If you are wondering if you can start a sentence with and, the answer is. . .
It depends on your audience.
When you were in school, your audience was usually your teacher. And teachers are notorious for telling us to never start a sentence with and or but. They feared that if they didn’t have that “rule,” we kids would combine half a dozen seconds with and:
I got home and did my homework. And then I went to play outside. And I rode my bike. And then I visited my friend. And then the phone rang and my mother wanted me to come home.
To prevent this, frustrated teachers told students not to start sentences with and.
However, that is not a rule but a guideline.
In professional, business, or academic writing, starting a sentence with and is frowned on.
However, in informal, creative, and quite a bit of writing for the internet, starting a sentence with and is perfectly acceptable. Doing so creates a more conversational tone. And sometimes such a tone best suits the audience and purpose.
If you don’t want to overuse and, there are some good alternatives.
Alternative 1–Let the Reader Infer Two Ideas are Connected
First, often the reader can infer that one idea is a continuation of the previous sentence:
I need to go grocery shopping, and then I need to go home and cook dinner.
The reader can infer that the two ideas are connected:
I need to go grocery shopping. Then I need to go home and cook dinner.
To most reader going shopping and then cooking dinner are logically connected. If you cook dinner and then go to the grocery store, dinner was ruined, and you need to cook a pre-made meal, right?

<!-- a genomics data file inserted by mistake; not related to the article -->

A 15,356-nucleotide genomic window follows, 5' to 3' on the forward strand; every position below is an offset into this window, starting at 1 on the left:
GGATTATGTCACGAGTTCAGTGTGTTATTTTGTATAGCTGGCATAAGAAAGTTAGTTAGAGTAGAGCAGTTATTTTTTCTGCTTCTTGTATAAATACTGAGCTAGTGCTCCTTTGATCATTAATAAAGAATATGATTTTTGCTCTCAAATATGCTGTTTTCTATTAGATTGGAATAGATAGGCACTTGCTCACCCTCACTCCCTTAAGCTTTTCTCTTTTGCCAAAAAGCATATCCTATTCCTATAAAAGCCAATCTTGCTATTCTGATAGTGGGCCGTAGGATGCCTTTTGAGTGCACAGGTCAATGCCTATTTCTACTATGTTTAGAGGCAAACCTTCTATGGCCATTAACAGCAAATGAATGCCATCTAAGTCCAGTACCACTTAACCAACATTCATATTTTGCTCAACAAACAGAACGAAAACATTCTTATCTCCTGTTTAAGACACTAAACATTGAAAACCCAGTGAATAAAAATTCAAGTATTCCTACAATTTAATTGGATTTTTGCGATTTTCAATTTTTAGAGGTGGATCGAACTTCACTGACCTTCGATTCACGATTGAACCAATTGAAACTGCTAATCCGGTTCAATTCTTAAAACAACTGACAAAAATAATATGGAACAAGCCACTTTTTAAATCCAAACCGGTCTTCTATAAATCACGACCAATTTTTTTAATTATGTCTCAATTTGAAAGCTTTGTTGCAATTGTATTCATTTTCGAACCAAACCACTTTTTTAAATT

Alternative 2–Connect Ideas With a Semicolon
Another method is to connect the two ideas with a semicolon (;).
I need to go grocery shopping; then I need to go home and cook dinner.
Writers don’t use this method because it seems choppy. However, there is a way to connect two ideas with a semi-colon that will sound natural and make you look like a Master of the Grammar Universe. That way is to place a word such as however, therefore, afterwards between the two sentences.
I need to go grocery shopping; afterwards, I need to go home and cook dinner.
This kind of connecting word is called a conjunctive adverb, and it’s one of my favorite category of words.
For help on semi-colon punctuation, check out the semicolons post.
Can You Start a Sentence With And–Bottom Line
Yes, you can start a sentence with and for the right audience. Professionals generally prefer that you be more formal in your writing, but a general audience prefers the personal touch.